Effects of low level military training flights on wading bird colonies in Florida

Black, Barbara and Collopy, Michael W. and Percival, H. Franklin and Tiller, Anita A. and Bohall, Petra G. (1984) Effects of low level military training flights on wading bird colonies in Florida. Gainesville, FL, Florida Cooperative Fish and Wildlife Research Unit, University of Florida, (Technical Report - Florida Cooperative Fish and Wildlife Research Unit, 7)

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Abstract

During 1983 and 1984 the effect of low level military training flights on the establishment. size and reproductive success of wading bird colonies was studied in Florida. Based on the indirect evidence of colony distributions and turnover rates in relation to military areas (training routes designated to 500 feet or less above ground level and military operations areas). there was no demonstrated effect of military activity on wading bird colony establishment or size on a statewide basis. Colony distributions were random with respect to military areas and turnover rates were within 2% when military and non-military areas were compared. Colony distributions and turnover rates, however. were related to the amount and type.Les tuer-tne or freshwater) of wetland. respectively. During two breeding seasons the behavioral responses and reproductive success of selected species were monitored in a non-habituated treatment colony (military overflights) and a control colony (no overflights). Breeding wading birds responded to F-16 overflights at 420 knots indicated airspeed. 82-84% maximum rpm. 500 feet above ground level and sound levels ranging from 55-100 dBA by exhibiting no response. looking up or changing position (usually to an alert posture): no productivity limiting responses were observed. High-nesting Great Egrets responded more than other species, nestling Great Egrets and Cattle Egrets responded significantly (r <.05) more intensely than adults of their respective species, and adults responded less during incubation and late chick-rearing than at other times. In addition, no differences in adult attendance, aggressive interactions or chick feeding rates were observed to result from F-16 overflights. No evidence of habituation to overflights was noted. Humans entering the colony or airboats approaching the colony vicinity elicited the most severe responses (flushing and panic flights) observed at both sites. Since relatively little coastal military activity occurs at low levels ( ~500 ft) and only one Brown Pelican colony (5-6% of the breeding population) was located in such an area, the reproductive success of five, more lIexposedll study species (Great Egrets, Snowy Egrets, Tricolored Herons, Little Blue Herons, Cattle Egrets) nesting in interior freshwater colonies was studied. Reproductive activity including such factors as nest success, nestling survival, nestling mortality, and nesting chronology was independent of F-16 overflights but related to ecological factors including colony location, colony characteristics and climatology. The responses to and effects of F-16 overflights, as reported here, should not be considered representative of military aircraft at lower altitudes or greater noise levels. (194 pages)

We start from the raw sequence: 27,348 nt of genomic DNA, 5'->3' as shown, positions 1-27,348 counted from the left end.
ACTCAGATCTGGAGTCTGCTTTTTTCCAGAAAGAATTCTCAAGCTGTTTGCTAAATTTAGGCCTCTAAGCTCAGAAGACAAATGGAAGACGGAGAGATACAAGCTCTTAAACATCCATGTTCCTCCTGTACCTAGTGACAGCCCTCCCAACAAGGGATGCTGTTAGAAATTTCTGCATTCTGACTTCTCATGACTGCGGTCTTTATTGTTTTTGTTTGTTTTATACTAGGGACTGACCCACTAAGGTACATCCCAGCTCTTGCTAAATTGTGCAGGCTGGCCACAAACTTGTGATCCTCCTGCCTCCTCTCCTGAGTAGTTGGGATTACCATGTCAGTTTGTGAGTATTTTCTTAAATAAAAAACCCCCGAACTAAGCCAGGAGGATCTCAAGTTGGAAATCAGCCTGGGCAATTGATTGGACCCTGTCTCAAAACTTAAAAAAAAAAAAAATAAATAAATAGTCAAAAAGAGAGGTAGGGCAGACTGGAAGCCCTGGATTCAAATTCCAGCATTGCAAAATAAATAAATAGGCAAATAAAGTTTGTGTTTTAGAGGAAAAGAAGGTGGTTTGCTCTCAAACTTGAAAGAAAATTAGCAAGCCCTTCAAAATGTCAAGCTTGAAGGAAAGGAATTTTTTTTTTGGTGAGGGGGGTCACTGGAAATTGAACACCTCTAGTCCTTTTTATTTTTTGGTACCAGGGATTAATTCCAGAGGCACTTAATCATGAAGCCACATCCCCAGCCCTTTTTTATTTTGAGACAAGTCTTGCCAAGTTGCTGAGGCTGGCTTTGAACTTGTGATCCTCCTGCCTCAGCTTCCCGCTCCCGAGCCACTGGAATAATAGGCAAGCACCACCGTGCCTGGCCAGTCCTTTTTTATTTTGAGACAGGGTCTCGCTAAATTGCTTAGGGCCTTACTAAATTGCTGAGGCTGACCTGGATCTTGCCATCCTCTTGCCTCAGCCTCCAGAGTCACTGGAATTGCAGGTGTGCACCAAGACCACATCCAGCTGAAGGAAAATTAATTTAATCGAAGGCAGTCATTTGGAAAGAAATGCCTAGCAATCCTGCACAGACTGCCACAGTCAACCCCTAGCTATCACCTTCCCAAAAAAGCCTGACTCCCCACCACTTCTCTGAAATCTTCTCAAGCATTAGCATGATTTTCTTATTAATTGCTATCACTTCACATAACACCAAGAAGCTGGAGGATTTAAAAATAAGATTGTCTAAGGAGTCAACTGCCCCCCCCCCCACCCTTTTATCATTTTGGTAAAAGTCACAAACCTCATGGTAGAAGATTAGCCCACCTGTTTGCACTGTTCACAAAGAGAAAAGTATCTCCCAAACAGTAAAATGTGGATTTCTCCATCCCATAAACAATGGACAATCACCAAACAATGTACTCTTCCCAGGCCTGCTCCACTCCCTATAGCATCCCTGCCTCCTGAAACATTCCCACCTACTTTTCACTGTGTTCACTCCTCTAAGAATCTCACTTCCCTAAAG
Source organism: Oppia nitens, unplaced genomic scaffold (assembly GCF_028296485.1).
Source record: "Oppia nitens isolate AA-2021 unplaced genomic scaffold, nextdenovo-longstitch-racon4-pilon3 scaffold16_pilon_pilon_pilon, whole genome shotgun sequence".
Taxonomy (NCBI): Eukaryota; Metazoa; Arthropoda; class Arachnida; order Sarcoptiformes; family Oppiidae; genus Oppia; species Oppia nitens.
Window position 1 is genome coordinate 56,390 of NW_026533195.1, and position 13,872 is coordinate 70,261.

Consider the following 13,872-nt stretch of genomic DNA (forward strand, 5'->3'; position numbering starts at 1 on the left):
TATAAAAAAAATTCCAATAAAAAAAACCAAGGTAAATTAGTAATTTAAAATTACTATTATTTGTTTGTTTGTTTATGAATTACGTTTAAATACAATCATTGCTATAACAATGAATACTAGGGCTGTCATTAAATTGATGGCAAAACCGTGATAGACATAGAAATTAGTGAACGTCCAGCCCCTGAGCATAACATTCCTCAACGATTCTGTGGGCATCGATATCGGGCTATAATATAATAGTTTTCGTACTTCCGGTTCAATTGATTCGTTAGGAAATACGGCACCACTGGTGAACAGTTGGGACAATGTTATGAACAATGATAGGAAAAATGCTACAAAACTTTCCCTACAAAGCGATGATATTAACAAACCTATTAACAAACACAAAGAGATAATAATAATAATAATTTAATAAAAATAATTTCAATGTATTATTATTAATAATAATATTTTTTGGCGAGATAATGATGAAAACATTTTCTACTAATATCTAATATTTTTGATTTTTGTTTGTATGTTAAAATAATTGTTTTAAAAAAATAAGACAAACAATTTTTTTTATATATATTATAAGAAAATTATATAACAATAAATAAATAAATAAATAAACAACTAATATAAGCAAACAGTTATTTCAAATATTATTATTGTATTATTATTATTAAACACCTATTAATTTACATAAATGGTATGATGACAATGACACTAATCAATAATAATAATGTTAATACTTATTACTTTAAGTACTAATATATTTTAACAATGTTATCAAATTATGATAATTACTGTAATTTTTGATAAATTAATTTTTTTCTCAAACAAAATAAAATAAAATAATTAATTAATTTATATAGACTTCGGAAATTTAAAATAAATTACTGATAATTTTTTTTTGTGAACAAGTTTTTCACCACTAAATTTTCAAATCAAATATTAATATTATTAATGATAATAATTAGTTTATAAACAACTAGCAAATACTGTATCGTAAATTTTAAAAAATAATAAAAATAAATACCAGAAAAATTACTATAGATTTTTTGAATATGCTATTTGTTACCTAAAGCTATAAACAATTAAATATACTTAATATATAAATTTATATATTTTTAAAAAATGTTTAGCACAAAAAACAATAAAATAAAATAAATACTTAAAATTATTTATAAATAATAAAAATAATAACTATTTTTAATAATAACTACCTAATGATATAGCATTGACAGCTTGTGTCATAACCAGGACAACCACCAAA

Item Type: Monograph or Serial Issue
Title: Effects of low level military training flights on wading bird colonies in Florida
Personal Creator/Author:
CreatorsEmail
Black, Barbara
Collopy, Michael W.
Percival, H. Franklin
Tiller, Anita A.
Bohall, Petra G.
Series Name: Technical Report - Florida Cooperative Fish and Wildlife Research Unit
Number: 7
Date: 1984
Publisher: Florida Cooperative Fish and Wildlife Research Unit, University of Florida
Place of Publication: Gainesville, FL
Issuing Agency: Florida Cooperative Fish and Wildlife Research Unit
Additional Information: Prepared for the U.S. Air Force through the Florida Cooperative Fish and Wildlife Research Unit by the Department of Wildlife and Range Sciences, University of Florida, Gainesville, FL
Uncontrolled Keywords: wading birds; aircraft
Subjects: Conservation
Biology
Policies
Item ID: 970
Depositing User: Stephanie Haas
Date Deposited: 24 Apr 2008 21:44
Last Modified: 29 Sep 2011 21:18
URI: http://aquaticcommons.org/id/eprint/970

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